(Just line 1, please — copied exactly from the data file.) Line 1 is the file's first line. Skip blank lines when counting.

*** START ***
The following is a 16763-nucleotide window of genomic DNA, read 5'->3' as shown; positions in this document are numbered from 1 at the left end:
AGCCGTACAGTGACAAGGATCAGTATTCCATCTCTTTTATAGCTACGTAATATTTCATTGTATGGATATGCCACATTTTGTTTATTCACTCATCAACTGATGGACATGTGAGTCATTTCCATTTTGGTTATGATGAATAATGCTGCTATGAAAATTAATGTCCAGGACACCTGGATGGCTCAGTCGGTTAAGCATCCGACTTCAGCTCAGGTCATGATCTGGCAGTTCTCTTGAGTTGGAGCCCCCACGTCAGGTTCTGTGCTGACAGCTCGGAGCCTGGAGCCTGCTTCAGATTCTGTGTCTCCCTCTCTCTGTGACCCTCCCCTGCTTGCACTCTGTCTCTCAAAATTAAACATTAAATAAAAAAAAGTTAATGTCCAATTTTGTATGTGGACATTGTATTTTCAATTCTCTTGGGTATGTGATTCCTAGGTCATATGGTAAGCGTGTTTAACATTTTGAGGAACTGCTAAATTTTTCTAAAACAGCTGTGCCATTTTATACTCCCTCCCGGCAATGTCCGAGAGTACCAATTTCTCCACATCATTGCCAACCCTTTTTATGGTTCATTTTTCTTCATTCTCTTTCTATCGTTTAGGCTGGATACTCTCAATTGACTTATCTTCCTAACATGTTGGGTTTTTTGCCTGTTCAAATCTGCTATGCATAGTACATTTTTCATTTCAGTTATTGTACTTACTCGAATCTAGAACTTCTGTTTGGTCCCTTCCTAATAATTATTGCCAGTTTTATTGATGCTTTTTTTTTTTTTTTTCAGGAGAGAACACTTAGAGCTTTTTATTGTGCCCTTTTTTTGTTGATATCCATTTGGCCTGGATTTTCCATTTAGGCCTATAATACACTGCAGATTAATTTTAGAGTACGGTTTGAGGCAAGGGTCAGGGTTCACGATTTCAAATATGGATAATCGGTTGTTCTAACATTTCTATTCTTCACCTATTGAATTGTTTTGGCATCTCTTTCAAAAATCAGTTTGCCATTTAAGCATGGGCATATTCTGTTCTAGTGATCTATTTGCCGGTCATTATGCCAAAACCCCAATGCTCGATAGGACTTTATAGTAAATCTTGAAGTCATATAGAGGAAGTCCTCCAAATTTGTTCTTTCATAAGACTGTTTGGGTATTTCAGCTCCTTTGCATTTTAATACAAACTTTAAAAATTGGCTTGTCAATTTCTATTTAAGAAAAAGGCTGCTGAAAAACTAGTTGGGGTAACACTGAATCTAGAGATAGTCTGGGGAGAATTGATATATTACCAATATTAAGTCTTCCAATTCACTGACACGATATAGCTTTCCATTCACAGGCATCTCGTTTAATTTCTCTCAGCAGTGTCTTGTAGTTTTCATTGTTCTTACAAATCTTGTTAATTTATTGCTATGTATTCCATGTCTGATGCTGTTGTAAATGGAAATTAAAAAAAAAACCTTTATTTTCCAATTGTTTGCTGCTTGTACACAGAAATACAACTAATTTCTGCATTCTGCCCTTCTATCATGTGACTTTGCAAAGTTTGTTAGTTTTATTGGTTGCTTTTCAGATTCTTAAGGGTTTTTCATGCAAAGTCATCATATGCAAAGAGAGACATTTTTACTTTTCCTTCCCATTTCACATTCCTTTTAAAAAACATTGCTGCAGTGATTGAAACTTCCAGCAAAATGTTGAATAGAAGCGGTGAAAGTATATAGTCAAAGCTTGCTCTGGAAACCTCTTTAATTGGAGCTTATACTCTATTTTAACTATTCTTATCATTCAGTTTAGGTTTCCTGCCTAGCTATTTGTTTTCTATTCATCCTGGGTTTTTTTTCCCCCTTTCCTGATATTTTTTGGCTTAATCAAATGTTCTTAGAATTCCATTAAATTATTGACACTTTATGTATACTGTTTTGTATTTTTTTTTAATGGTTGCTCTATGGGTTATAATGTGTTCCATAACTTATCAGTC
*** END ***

The following is a 16763-nucleotide window of genomic DNA, read 5'->3' as shown; positions in this document are numbered from 1 at the left end: